“Our government makes no sense unless it is founded on a deeply felt religious faith–and I don’t care what it is.” Thus spoke the noted theologian Dwight Eisenhower on Flag Day in 1954. And though Ike’s words may seem fatuous, they are in fact so pregnant with meaning that they deserve to be carefully parsed.
§ “Our government makes no sense…”: Quite right. A system based on gridlock, a complicated array of checks and balances prone to breakdown and an unchangeable eighteenth-century Constitution to hold it all in place is indeed an affront to good sense, as even our Golfer in Chief was beginning to realize.
§ “…unless it is founded on a deeply felt religious faith…”: Right again. The fact that America would not only make do but prosper with such a ramshackle form of government is a puzzle, one that Eisenhower could solve only by positing the existence of some sort of higher authority. To believe in America, in his view, it was necessary to believe in a divine power able to see the United States through all difficulties, to save it from itself, in a sense.
§ “…and I don’t care what it is”: As a good pluralist, Eisenhower was unconcerned with the exact nature of the guiding force in question. His only concern was that Americans continue to believe in something so as to make sense of a senseless system. Just as ancient Rome tolerated all cults as long as they sacrificed to the emperor, the postwar United States, he believed, should welcome all forms of religious expression as long as they bolstered the national cause. Faith in God and faith in America were mutually reinforcing.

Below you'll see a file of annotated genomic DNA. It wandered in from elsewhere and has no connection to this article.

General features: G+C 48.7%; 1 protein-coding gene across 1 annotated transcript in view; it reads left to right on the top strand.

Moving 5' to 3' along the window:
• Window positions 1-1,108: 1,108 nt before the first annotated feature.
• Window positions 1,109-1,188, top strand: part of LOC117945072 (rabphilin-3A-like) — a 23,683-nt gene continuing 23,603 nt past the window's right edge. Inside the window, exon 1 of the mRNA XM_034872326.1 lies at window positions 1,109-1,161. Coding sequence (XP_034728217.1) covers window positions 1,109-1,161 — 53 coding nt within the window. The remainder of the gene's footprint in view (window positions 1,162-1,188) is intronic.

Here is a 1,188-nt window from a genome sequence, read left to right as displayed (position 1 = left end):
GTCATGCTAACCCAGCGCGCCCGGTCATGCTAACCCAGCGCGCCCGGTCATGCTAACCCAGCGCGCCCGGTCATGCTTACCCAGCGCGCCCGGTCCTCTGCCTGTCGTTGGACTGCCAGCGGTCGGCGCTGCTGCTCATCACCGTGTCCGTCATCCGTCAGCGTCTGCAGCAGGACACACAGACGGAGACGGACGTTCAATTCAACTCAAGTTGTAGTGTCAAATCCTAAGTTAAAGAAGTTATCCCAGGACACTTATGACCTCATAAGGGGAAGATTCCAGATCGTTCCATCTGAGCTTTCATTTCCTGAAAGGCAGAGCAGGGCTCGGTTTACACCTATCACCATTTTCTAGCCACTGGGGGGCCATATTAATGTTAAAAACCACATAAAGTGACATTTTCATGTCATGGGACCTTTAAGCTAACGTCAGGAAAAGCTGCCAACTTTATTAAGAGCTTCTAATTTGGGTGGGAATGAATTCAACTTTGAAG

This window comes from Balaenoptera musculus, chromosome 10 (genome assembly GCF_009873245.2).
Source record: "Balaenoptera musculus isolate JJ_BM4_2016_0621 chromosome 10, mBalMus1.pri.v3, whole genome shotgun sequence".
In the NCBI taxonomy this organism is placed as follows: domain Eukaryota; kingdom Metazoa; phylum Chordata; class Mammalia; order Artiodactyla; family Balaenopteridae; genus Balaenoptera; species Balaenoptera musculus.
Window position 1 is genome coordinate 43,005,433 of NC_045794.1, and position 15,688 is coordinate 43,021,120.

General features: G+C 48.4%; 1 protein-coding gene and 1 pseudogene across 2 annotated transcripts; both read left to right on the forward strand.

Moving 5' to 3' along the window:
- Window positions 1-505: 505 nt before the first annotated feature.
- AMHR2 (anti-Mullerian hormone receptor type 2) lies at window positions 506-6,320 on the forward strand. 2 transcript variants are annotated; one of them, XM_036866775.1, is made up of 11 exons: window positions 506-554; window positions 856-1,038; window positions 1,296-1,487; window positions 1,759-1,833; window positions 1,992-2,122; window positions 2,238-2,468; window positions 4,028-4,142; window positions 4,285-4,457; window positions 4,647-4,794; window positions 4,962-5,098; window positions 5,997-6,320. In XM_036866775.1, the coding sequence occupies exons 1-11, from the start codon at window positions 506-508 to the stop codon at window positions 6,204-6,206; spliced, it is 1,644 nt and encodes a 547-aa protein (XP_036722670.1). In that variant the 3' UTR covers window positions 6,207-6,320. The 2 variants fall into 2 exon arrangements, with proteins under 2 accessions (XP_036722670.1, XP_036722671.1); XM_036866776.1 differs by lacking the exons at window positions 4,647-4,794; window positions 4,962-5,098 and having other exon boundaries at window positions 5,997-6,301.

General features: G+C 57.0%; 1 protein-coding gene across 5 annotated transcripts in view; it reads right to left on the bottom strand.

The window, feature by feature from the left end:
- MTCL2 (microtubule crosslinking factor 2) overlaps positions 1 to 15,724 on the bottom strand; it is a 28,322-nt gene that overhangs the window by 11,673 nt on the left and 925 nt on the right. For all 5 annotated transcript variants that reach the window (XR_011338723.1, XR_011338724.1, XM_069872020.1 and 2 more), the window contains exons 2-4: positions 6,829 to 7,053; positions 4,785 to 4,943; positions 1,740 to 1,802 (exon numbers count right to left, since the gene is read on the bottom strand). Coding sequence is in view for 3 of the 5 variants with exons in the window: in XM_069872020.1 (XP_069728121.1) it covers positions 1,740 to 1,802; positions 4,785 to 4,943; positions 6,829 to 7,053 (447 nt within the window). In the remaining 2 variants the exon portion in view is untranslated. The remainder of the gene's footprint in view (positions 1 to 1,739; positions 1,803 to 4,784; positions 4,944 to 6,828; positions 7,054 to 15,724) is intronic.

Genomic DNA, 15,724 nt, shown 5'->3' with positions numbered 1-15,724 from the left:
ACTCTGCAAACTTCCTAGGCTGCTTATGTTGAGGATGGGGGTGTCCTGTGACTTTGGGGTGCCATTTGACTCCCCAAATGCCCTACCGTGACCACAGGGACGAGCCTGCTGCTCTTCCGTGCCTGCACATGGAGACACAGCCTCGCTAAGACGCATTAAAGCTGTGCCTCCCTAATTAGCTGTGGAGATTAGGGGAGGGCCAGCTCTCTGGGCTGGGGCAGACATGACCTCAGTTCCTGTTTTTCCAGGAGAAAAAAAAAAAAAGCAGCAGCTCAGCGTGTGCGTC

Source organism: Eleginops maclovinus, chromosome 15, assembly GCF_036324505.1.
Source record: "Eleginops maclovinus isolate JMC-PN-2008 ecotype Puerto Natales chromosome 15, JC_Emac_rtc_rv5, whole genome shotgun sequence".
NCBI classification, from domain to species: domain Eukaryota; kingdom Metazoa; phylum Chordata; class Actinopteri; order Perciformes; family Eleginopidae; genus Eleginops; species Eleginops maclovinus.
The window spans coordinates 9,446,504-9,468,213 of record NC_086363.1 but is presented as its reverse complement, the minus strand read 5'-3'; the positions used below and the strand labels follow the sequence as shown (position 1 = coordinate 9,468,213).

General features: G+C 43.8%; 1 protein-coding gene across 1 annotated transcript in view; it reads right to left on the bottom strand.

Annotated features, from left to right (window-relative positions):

Until recently, that pretty much summed up the US attitude toward religion, an attitude that was flexible, ecumenical and utterly self-confident in its conviction that there was no faith that America could not successfully absorb and put to its own use. Catholicism, Eastern Orthodoxy, Tibetan Buddhism–it didn’t matter. As long as they believed in some–any–form of higher authority, there was no reason that they could not be mobilized in behalf of anti-Communism and the Free World. But now, more than a dozen years into the post-Soviet era, the United States finds itself confronting a major branch of monotheism that not only refuses to believe that God is on America’s side but, according to some of its leading spokespeople, sees Him as positively hostile.
The result is not only a crisis in US political theology but of liberal ideology generally. Formerly, it was an article of faith among liberal ecumenicists that all religions were equal and that all were essentially benign. Whether or not certain holy texts called for the wholesale massacre of nonbelievers was irrelevant. They were all written a long, long time ago and, anyway, such texts had to be understood metaphorically rather than literally. But given all that has happened since 9/11, the old faith has been shaken. How can we be sure that Islam is an ideology of peace–because George W. Bush tells us so? Are Muslim liberals correct in arguing that the Koran can be interpreted so that it accords with the needs of modern society? Or is the rise of militant Islam a sign that there are limits to interpretation and that the text is now reasserting itself in increasingly dangerous ways?